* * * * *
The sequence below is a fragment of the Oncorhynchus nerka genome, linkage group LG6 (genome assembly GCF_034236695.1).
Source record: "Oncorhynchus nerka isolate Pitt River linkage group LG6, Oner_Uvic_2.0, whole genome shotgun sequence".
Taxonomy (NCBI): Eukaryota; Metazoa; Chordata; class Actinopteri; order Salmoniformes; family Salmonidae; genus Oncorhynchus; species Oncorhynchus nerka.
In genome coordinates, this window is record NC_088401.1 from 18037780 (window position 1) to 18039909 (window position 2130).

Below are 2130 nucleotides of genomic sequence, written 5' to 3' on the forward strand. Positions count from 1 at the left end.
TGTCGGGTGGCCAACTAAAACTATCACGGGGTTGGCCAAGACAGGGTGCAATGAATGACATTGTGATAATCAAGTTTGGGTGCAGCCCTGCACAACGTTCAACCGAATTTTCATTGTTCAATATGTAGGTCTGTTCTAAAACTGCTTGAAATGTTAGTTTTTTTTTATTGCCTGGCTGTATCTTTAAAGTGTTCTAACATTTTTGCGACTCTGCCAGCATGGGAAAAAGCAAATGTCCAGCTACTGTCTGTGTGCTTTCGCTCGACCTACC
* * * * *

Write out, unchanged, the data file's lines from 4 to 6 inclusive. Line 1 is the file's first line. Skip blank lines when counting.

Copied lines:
In genome coordinates, this window is record NC_088401.1 from 18037780 (window position 1) to 18039909 (window position 2130).

Below are 2130 nucleotides of genomic sequence, written 5' to 3' on the forward strand. Positions count from 1 at the left end.
TGTCGGGTGGCCAACTAAAACTATCACGGGGTTGGCCAAGACAGGGTGCAATGAATGACATTGTGATAATCAAGTTTGGGTGCAGCCCTGCACAACGTTCAACCGAATTTTCATTGTTCAATATGTAGGTCTGTTCTAAAACTGCTTGAAATGTTAGTTTTTTTTTATTGCCTGGCTGTATCTTTAAAGTGTTCTAACATTTTTGCGACTCTGCCAGCATGGGAAAAAGCAAATGTCCAGCTACTGTCTGTGTGCTTTCGCTCGACCTACC